to the Colosseum. It runs through the ancient Roman Forum and covers
parts of the Forum of Trajan, Forum of Augustus and Forum of Nerva,
parts of which can be seen on both sides of the road. The street is
lined with statues of the Cæsars.
(Latin: Forum Romanum)
was the center around which the ancient Roman civilazation developed.
It is located between the Palatine and the Capitoline hills. Today, the
Dei Fori Imperiali (a road) covers part of the Forum.
The Forum was orginially built on a wetland in the 7th century B.C. After
the fall of the Roman Empire, the wetlands started reclaiming the Forum,
silting it in, and by the Middle Ages, it was completely covered and being
used as a cow pasture, which it remained until the late 18th century A.D.
when excavations began.
For me, personally, this was the highlight of the trip. For a mere €13
(about $20) you can freely roam the same travertine-lined streets that
the Cæsars did. It was an amazing experience to literally be
standing on the Foundation of Western Civilization.
The Emporer Vespasian started construction of the
in 72 A.D., but died before it was completed in 80 A.D. (under the Emperor
Titus). It is officially known as the Flavian Ampitheater
(Latin: Amphitheatrum Flavium). The name derives from
Vespasian's and Titus's family name, Flavius.
The Colosseum is generally identified with gladiatorial contests, but it was
used for all manner of entertainments, including reenactments of batlles,
animal hunts, and dramas. Mock naval battles were even put on by
flooding the center.
ruins are but a shell of the original building - which was originally clad
in marble and had statues in each arch (which are now in the Vatican).
An earthquake in 1349 collapsed the outer 2 walls on the south side, and
throughout the medival period, the Colosseum was slowly stripped of
its stone and marble. The outer walls are now pock marked with
large holes because the bronze clamps, which orginally held the stone
and marblework together, were hacked out and used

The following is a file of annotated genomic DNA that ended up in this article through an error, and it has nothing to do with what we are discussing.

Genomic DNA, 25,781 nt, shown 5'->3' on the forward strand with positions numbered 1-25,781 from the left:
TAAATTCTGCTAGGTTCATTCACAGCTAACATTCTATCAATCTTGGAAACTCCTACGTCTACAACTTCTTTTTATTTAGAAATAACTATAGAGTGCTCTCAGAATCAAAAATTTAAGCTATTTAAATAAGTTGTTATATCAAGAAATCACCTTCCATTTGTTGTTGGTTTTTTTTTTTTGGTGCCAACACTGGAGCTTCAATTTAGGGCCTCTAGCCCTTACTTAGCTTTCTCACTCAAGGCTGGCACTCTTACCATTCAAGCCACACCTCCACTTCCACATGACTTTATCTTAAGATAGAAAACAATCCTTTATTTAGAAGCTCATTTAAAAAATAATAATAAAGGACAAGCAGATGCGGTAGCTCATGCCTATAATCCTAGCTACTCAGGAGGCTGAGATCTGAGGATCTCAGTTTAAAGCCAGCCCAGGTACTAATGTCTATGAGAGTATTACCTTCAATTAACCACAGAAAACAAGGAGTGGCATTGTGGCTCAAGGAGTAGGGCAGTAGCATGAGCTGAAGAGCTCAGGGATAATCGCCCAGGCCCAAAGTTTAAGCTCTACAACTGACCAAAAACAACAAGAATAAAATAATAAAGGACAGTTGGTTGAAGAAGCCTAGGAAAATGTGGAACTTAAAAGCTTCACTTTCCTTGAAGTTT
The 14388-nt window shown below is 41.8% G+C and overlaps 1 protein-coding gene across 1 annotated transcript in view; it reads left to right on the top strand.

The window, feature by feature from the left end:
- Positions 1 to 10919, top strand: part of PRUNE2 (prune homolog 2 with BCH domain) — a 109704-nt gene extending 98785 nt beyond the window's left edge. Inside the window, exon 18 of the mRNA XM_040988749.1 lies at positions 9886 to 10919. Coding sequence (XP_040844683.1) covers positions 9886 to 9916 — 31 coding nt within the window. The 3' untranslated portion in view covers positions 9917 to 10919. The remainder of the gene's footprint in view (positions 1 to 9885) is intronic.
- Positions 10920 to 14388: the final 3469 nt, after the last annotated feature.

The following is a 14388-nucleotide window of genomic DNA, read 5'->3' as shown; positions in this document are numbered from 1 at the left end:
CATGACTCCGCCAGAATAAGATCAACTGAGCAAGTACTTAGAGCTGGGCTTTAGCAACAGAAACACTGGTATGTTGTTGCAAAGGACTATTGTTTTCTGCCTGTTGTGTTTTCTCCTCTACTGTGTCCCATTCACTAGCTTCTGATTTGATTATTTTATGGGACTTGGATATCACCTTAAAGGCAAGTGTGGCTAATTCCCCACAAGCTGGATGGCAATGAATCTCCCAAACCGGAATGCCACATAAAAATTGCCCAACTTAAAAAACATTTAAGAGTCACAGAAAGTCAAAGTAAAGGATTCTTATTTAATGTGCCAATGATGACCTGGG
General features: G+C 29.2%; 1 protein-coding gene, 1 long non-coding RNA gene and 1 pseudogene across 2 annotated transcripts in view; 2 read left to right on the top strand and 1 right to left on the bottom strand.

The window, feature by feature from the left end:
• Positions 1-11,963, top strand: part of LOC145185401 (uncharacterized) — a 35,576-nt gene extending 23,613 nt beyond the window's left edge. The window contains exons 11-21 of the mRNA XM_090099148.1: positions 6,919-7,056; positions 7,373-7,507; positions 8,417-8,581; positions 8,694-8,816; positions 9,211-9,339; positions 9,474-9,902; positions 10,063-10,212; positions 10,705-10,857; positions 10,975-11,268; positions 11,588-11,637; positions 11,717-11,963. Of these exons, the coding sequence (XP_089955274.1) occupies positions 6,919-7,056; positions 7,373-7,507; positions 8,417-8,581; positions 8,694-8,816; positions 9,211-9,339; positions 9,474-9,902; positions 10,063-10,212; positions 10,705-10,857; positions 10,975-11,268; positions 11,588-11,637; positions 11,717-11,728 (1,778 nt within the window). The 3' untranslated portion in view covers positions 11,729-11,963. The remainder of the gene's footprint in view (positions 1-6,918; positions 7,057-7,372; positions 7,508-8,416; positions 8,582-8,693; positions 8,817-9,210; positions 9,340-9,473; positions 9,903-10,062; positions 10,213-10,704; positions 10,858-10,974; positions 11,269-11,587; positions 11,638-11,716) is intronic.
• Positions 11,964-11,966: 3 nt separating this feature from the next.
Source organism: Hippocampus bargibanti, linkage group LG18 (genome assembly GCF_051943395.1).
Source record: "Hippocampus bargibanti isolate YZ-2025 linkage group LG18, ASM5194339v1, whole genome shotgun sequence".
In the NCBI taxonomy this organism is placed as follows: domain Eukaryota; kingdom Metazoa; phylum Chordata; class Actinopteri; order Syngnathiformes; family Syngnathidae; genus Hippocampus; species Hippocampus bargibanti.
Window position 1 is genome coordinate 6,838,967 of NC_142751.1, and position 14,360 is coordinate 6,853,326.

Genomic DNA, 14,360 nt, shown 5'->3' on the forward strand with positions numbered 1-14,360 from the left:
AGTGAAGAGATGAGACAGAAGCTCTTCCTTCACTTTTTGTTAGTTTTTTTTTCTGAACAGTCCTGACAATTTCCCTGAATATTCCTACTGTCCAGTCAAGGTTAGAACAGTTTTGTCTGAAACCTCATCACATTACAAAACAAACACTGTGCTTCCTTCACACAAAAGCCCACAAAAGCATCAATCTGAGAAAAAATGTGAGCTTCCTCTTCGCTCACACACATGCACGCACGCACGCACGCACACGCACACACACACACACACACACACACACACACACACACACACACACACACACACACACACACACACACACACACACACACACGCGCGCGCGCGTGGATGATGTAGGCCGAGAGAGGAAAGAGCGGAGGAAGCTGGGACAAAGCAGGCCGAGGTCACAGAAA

for other purposes over the centuries.
Although the Church had taken much of the original Colosseum
pieces, in the end it was the Church that saved the Colosseum and
preserved it for posterity. In 1749, Pope Benedict XIV delared the
Colosseum sacred, having been sanctified by the Christian martyrs
who died there.
Triumphal Arches of the Forum Romanum
Arch of Titus
Arch of Titus is the oldest remaining triumphal arch in the Roman Forum.
It was constructed in c.82 AD by Emperor Domitian after the death
of his older brother, Titus, to commemorate his victory in
Jerusalem in 70 A.D.
The Arch of Titus is the inspiration for many triumphal arches,
including the Arc de Triomphe in Paris, France.
The Latin inscription reads:
(Abbreviation Expanded: Senatus Populusque Romanus divo Tito divi Vespasiani filio Vespasiano Augusto)
"The Senate and People of Rome (dedicate this) to the divine Titus Vespasianus Augustus, son of the divine Vespasian."
Arch of Septimius Severus
Arch of Septimius Severus is a triumphal arch erected in AD 203
to commemorate the Parthian victories of Emperor Septimius Severus.
It is situated at the foot of the Capitoline Hill between the Curia
and the Rostra. Originally, the arch was topped with statues of the
emperor and his two sons in a four-horse chariot (quadriga),
accompanied by soldiers.
The Latin inscription reads:
Translated it reads:
To the Emperor Septimius Severus, Son of Marcus, Pius, Pertinax, Pater Patriae, Parthicus Arabicus,
Parthicus Adiabenicus, Pontifex Maximus, having held the tribunician power 11 times,
acclaimed emperor 11 times, Consul 3 times, Proconsul,
and Emperor Marcus Aurelius (Caracalla), Son of Lucius, Antoninus, Augustus Pius, Felix,
having held the auspicious tribunician power 6 times, Consul, Proconsul, Pater Patriae,
Highest and Strongest Princes
for having restored the State and enlarged the Empire of the Roman people,